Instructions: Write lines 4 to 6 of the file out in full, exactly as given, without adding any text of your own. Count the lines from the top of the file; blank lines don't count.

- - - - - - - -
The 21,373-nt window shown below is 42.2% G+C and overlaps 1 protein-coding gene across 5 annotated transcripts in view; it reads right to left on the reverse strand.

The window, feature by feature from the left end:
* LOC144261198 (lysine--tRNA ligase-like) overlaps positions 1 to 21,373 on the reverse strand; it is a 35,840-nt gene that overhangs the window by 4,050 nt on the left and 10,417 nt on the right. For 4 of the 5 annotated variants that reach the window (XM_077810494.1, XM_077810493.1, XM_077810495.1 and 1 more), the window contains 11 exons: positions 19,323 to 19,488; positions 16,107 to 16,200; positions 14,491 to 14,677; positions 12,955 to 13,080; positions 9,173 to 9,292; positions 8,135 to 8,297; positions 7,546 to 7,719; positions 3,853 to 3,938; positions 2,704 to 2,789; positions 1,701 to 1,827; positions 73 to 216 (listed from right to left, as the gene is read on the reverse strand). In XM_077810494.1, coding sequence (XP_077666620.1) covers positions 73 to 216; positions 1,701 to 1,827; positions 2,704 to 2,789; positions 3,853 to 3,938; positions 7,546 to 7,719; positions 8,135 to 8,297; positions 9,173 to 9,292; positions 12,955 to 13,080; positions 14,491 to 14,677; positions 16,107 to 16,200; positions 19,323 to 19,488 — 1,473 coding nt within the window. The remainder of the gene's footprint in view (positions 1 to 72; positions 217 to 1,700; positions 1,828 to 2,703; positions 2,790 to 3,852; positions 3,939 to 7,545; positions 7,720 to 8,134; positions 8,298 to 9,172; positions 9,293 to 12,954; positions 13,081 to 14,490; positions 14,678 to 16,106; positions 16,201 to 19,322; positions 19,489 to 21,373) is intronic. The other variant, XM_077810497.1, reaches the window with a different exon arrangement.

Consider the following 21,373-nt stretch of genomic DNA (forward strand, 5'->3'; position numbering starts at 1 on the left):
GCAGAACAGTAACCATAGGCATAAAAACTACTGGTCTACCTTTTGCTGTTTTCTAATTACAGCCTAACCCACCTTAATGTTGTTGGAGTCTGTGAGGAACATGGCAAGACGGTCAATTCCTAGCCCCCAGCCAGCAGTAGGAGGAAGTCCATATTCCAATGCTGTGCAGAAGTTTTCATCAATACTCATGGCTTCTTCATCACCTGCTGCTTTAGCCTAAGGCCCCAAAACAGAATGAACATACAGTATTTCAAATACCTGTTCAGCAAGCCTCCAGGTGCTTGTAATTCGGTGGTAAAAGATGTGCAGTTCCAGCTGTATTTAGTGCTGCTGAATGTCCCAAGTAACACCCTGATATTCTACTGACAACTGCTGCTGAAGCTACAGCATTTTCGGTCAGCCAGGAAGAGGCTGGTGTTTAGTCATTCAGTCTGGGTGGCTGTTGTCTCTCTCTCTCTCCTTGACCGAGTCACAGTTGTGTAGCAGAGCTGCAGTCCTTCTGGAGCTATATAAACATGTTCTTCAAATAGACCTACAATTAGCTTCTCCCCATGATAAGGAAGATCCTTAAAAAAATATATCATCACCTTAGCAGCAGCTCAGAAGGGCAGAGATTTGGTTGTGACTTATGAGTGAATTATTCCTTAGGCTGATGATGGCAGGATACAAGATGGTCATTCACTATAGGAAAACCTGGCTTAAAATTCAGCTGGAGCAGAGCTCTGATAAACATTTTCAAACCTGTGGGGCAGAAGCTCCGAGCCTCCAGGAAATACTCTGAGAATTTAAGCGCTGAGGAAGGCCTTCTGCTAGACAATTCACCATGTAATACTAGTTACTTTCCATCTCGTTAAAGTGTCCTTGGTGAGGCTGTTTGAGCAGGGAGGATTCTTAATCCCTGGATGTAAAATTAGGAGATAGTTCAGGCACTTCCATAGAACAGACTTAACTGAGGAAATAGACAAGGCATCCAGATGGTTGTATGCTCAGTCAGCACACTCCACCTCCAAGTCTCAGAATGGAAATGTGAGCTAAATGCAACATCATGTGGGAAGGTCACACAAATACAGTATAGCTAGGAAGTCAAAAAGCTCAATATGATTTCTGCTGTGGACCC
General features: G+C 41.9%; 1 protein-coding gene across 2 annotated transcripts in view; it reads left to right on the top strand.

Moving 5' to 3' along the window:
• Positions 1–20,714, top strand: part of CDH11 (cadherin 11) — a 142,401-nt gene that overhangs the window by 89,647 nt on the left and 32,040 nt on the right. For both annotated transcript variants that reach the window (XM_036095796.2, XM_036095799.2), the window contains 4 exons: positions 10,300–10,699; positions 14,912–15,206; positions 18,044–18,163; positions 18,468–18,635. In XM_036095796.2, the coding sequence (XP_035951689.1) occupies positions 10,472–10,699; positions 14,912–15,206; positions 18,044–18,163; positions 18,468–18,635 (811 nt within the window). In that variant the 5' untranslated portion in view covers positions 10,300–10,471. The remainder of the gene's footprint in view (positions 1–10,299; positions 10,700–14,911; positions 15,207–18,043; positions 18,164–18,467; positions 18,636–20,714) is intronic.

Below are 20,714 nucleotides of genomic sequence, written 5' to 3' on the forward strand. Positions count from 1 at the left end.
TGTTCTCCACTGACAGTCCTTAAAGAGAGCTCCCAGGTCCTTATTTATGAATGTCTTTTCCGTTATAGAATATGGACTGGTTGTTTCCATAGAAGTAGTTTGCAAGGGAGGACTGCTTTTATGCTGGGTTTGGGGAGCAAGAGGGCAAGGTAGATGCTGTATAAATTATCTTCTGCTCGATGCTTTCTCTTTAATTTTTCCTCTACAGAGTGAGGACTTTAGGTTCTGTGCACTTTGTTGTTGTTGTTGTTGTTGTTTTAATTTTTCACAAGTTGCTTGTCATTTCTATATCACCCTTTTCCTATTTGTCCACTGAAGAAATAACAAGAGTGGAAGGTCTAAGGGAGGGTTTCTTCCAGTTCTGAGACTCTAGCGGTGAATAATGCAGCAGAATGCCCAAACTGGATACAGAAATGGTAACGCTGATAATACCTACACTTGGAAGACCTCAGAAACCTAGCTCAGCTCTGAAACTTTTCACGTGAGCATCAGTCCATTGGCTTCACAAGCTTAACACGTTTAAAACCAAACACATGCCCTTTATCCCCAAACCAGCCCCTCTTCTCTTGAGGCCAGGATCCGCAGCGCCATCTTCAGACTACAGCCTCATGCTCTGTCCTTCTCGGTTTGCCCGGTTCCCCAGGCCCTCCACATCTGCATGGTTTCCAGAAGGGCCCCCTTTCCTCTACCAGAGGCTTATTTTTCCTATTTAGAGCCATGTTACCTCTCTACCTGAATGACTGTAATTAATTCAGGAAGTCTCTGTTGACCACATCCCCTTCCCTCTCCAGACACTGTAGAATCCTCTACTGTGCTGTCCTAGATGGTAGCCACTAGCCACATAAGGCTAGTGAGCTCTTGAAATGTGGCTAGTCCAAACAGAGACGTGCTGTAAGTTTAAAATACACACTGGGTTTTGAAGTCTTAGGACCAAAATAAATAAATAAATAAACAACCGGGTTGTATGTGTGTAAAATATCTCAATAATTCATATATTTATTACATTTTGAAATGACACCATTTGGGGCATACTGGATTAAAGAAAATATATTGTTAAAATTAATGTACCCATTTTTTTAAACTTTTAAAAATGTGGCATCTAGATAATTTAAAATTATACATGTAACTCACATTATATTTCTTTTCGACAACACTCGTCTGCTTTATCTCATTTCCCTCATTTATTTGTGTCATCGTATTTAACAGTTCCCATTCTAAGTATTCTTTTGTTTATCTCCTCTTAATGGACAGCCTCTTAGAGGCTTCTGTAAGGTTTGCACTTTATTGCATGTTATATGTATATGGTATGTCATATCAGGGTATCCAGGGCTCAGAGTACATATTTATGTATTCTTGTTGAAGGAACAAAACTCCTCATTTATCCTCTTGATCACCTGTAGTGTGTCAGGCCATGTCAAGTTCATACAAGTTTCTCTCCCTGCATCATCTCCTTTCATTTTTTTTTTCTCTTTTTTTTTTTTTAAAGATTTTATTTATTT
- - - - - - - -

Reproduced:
Consider the following 21,373-nt stretch of genomic DNA (forward strand, 5'->3'; position numbering starts at 1 on the left):
GCAGAACAGTAACCATAGGCATAAAAACTACTGGTCTACCTTTTGCTGTTTTCTAATTACAGCCTAACCCACCTTAATGTTGTTGGAGTCTGTGAGGAACATGGCAAGACGGTCAATTCCTAGCCCCCAGCCAGCAGTAGGAGGAAGTCCATATTCCAATGCTGTGCAGAAGTTTTCATCAATACTCATGGCTTCTTCATCACCTGCTGCTTTAGCCTAAGGCCCCAAAACAGAATGAACATACAGTATTTCAAATACCTGTTCAGCAAGCCTCCAGGTGCTTGTAATTCGGTGGTAAAAGATGTGCAGTTCCAGCTGTATTTAGTGCTGCTGAATGTCCCAAGTAACACCCTGATATTCTACTGACAACTGCTGCTGAAGCTACAGCATTTTCGGTCAGCCAGGAAGAGGCTGGTGTTTAGTCATTCAGTCTGGGTGGCTGTTGTCTCTCTCTCTCTCCTTGACCGAGTCACAGTTGTGTAGCAGAGCTGCAGTCCTTCTGGAGCTATATAAACATGTTCTTCAAATAGACCTACAATTAGCTTCTCCCCATGATAAGGAAGATCCTTAAAAAAATATATCATCACCTTAGCAGCAGCTCAGAAGGGCAGAGATTTGGTTGTGACTTATGAGTGAATTATTCCTTAGGCTGATGATGGCAGGATACAAGATGGTCATTCACTATAGGAAAACCTGGCTTAAAATTCAGCTGGAGCAGAGCTCTGATAAACATTTTCAAACCTGTGGGGCAGAAGCTCCGAGCCTCCAGGAAATACTCTGAGAATTTAAGCGCTGAGGAAGGCCTTCTGCTAGACAATTCACCATGTAATACTAGTTACTTTCCATCTCGTTAAAGTGTCCTTGGTGAGGCTGTTTGAGCAGGGAGGATTCTTAATCCCTGGATGTAAAATTAGGAGATAGTTCAGGCACTTCCATAGAACAGACTTAACTGAGGAAATAGACAAGGCATCCAGATGGTTGTATGCTCAGTCAGCACACTCCACCTCCAAGTCTCAGAATGGAAATGTGAGCTAAATGCAACATCATGTGGGAAGGTCACACAAATACAGTATAGCTAGGAAGTCAAAAAGCTCAATATGATTTCTGCTGTGGACCC
General features: G+C 41.9%; 1 protein-coding gene across 2 annotated transcripts in view; it reads left to right on the top strand.